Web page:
Director Mia Hansen-Løve has a unique skill at chronicling the everyday conflicts we hold within us. In many of her films, the conflicts involve a couple. In her brilliant film Things To Come, the internal strife is more about identity and the chance for change. In all her work, there is a great deal of empathy and an understanding that all of us are imperfect.
Hansen-Løve's new film, One Fine Morning, continues her exploration into everyday life. Once again she has created a film that is profound, both on an emotional and mental level. Sandra (Léa Seydoux) is a widow with a young daughter, Linn (Camille Leban Martins). She is balancing way too much, especially with her ailing father Georg (Pascal Greggory) whose degenerative illness is quickly taking away his memories and abilities. In the midst of all of this chaos, she reconnects with Clément (Melvil Poupaud), an old friend. The two quickly begin an affair, Clément is married.
Sandra works as a translator, someone who guides language from one person to the next. This seems to mirror her personal life in which she focuses on everyone else's needs and demands and rarely focuses on herself. Like a translator, she is a vessel for the will of others. This thread keeps a sense of devastation running throughout the film. The people closest to her are all moving away. Sandra will have to say goodbye to her father, who will soon not recognize her. Her daughter is growing up, following the natural path of needing her mother less and less. Clément seems unwilling to leave his wife for her and thus even the thing bringing her joy in life is likely to expire soon. Sandra is in a constant state of heartbreak.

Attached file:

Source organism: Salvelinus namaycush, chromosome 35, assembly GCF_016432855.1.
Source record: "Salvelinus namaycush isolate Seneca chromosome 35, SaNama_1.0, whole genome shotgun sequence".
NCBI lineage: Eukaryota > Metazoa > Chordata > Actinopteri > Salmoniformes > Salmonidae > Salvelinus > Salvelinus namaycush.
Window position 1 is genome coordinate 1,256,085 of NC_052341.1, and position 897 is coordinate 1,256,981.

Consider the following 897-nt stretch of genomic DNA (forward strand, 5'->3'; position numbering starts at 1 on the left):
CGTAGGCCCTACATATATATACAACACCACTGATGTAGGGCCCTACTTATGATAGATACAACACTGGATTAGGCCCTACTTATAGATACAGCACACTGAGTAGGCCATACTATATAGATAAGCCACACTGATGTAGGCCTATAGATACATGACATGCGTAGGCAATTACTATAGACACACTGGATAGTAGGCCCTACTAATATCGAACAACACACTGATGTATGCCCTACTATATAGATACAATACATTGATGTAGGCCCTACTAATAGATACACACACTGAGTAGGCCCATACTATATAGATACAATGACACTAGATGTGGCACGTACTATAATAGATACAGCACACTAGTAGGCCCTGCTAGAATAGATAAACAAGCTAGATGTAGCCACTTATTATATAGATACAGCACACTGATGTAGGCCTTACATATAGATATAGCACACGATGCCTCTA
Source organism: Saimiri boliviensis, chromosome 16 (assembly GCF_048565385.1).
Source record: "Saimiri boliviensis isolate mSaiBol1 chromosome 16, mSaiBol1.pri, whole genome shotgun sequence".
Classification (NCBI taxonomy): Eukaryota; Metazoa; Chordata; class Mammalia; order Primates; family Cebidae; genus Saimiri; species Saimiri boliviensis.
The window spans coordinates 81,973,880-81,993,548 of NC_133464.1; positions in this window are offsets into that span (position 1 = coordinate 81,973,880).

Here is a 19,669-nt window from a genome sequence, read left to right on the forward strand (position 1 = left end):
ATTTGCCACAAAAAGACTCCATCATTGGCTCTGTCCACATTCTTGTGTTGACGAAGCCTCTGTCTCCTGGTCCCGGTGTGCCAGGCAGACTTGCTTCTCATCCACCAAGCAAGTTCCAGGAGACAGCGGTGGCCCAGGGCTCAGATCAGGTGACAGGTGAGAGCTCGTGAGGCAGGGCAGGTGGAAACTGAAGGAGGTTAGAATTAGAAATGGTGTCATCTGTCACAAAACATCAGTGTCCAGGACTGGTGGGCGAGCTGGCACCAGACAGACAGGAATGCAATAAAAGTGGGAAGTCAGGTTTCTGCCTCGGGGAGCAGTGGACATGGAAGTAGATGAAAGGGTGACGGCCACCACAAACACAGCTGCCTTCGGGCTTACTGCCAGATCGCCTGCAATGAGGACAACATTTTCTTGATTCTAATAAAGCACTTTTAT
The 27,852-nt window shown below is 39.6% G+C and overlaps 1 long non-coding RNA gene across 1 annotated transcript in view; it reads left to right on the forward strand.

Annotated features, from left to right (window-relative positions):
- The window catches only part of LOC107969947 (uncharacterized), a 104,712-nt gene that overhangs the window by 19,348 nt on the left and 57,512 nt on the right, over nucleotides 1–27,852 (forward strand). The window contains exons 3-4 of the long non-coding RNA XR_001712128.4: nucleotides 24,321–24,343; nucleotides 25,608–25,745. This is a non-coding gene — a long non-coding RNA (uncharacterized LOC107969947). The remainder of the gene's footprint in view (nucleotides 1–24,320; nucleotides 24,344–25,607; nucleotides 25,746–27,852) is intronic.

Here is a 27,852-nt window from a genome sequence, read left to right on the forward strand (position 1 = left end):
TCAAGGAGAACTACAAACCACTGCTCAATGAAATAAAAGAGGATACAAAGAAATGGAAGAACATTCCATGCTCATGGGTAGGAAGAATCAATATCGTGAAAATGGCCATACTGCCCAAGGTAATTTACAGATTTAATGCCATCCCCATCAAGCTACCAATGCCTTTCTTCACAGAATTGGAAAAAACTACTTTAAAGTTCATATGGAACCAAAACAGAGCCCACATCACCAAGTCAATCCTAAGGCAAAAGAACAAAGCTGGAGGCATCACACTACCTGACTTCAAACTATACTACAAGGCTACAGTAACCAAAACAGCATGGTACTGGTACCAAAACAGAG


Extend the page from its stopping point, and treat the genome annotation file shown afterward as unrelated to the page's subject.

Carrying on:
Seydoux gives a sincere and powerful performance here, one of her best. She creates Sandra to be someone who is constantly pushing past her sadness to go on because she has to because so many are counting on her. What she is going through is so relatable that it is hard not to see a part of yourself in Sandra. We all have quiet tragedies that play out in our lives as well. Seydoux finds ways to communicate so much pain and strength in just a few looks or gestures.
One Fine Morning is full of great moments. At times, the film can feel motionless, as if it isn't moving anywhere. At other times, it wrecks you with a profound observation of humanity. Such is the strength of Hansen-Løve's filmography. She often creates characters and movies that burrow their way into your heart in ways that are not obvious. There are no melodramatic scenes here, no dramatic fireworks. One Fine Morning doesn't need them when it so deftly examines the daily pain of living.